I am disappointed to read that the oil and gas industry continues to oppose commonsense efforts to protect important public lands in the North Fork Valley and the Thompson Divide from future oil and gas development.
Many members of our community from all across the North Fork Valley have worked to prevent new oil and gas development on critical public lands for years. This conversation has been going on since 2011 when the BLM announced a proposal for 30,000 acres of oil and gas leasing on public lands across the North Fork Valley. For years now, this topic has been of great concern in our community. Fortunately, the BLM has twice now deferred the sale, but the issue is far from a final decision. We continue to await the BLM's revised draft of a Resource Management Plan and hold out hope that the agency will adopt the recommendations of our community's alternative proposal, known as the North Fork Alternative Plan.
In recent months the Delta and Gunnison County Commissioners have gone on record supporting a legislative "mineral withdrawal" of the oil and gas on a large amount of public land across the North Fork Valley. This would remove the threat of the still-pending lease sale fight from 2011 and also remove even more land across the valley from the threat of future oil and gas leasing. We need to try to limit future development to where it is already and most likely to occur, and then be able to direct our attention more closely to where it is occurring. It makes sense to take new development on untouched land off the table so we don't have to worry about fighting this same fight over and over. This is why I appreciate Senator Bennet, and the Delta and Gunnison County Commissioners, for their recognition that while oil and gas drilling is going to continue to happen in some places, that other places should be protected.
I think that most Coloradans would agree, when they look at the Thompson Divide, or the orchards, vineyards and ranches in the North Fork Valley, that these places shouldn't be developed. I'm not happy about the existing development in the watershed, or the idea of more leasing and more drilling. I'm not thrilled about the proposed lease exchange idea, the one being pushed by a drilling company based out of Texas, SG Interests. As much as I don't like it, I recognize that with the existing leases, a major pipeline and existing gas wells in the area of the proposed lease exchange, that ultimately these lands are likely to be leased anyway. We know that is SG Interests' intent anyhow, and that they own the pipeline and many of the wells and infrastructure already in place. Protecting large swaths of public lands in the North Fork Valley and the Thompson Divide is something that most of us can agree on. The prospect of more gas leasing in the North Fork watershed is certainly difficult to accept. However, if it means taking those significant other public lands off the table for something that could likely happen anyway, then that seems like a prudent move to me. I think it will allow us to contain future development to where it is already most likely to occur, and to keep a closer eye on it where it does. We should work together toward this goal, and make sure that the oil and gas lobby doesn't try to roll right over our county commissioners, who for now have said we need to see lands protected here as well, and on both sides of McClure Pass. That is the sensible approach and we need to make sure our elected officials continue to support it.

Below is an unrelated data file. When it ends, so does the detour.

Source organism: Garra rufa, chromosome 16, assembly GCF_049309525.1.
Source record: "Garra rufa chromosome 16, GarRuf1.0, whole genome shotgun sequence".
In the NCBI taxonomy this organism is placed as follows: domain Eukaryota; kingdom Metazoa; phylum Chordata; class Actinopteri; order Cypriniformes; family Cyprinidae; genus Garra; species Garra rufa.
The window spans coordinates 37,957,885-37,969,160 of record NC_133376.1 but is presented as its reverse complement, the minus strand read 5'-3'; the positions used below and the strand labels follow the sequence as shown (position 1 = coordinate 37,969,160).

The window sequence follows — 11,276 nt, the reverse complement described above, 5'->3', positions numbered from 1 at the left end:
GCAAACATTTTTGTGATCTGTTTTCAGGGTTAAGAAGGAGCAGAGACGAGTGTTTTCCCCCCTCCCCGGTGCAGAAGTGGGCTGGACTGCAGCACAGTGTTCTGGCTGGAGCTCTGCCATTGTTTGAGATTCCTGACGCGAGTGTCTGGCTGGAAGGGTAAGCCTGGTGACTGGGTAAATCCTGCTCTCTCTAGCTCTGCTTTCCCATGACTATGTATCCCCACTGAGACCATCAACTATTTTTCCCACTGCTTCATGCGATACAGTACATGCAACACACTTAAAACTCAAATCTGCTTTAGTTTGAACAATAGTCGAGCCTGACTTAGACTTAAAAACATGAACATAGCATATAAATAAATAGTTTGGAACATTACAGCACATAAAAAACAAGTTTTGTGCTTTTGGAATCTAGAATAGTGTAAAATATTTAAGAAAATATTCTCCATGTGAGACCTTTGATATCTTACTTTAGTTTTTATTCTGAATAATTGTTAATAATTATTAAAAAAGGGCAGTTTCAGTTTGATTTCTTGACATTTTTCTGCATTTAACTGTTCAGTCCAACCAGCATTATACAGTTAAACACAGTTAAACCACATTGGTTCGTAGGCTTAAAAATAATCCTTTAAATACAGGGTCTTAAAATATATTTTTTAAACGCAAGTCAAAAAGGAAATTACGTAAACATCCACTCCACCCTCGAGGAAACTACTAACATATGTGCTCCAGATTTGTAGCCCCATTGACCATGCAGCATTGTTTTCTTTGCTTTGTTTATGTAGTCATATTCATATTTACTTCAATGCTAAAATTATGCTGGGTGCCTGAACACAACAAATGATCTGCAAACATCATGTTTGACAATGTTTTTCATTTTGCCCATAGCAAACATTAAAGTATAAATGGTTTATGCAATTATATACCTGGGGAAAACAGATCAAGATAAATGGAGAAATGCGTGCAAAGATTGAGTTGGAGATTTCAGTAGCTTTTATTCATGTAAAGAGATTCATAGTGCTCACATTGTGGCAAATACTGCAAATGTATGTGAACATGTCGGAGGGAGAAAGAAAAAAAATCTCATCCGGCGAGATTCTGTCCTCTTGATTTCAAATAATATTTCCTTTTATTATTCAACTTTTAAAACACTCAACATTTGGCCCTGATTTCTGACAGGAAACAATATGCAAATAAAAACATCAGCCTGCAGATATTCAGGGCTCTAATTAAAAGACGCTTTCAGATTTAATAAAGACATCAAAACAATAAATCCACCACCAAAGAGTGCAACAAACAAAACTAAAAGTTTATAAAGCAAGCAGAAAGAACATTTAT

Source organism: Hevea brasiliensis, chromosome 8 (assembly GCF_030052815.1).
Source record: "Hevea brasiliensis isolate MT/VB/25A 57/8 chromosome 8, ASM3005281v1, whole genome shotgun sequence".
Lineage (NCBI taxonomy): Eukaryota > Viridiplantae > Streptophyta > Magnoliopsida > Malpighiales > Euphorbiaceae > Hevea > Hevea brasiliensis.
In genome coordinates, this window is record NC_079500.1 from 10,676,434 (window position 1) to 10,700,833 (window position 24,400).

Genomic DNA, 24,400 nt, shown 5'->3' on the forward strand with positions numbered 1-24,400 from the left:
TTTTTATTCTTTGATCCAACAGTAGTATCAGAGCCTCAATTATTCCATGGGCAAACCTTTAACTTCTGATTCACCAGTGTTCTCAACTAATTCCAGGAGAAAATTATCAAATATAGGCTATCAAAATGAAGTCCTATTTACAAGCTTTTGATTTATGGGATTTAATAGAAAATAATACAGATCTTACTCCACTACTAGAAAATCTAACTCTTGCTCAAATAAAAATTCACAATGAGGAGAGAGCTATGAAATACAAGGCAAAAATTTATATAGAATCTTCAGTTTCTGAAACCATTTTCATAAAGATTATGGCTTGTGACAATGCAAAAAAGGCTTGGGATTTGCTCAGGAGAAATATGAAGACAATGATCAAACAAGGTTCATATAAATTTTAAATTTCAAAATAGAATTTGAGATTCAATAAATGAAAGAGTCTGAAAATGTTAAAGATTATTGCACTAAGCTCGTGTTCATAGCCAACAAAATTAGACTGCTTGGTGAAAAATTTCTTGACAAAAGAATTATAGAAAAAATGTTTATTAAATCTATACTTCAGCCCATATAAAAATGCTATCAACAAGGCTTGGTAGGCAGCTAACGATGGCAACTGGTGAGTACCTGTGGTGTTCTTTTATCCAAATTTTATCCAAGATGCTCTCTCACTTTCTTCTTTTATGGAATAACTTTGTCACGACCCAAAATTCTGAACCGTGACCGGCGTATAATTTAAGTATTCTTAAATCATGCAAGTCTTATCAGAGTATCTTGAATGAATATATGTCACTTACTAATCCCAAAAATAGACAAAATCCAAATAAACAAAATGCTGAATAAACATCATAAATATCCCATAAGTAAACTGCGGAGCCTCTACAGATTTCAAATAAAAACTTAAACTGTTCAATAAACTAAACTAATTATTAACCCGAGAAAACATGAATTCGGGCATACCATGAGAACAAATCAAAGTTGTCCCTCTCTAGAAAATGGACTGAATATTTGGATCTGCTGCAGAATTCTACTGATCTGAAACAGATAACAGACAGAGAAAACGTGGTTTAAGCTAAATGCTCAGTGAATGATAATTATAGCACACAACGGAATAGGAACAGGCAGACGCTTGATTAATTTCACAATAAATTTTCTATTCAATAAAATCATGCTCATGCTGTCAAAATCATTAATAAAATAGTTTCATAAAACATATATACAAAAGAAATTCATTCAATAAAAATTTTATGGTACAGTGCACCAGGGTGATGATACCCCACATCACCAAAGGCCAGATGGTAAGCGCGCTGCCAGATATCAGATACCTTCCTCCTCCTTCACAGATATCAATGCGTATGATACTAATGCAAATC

At about 9:50 p.m. Saturday, Oct. 14, officers of the Delta Police Department were dispatched to a robbery reported at Arby's, located at 107 Gunnison River Drive. An extensive search of the area was conducted and the suspect was not located.
The suspect was reported to have walked into Arby's and after a brief conversation with an employee, was able to leave the store with a small amount of cash and coins.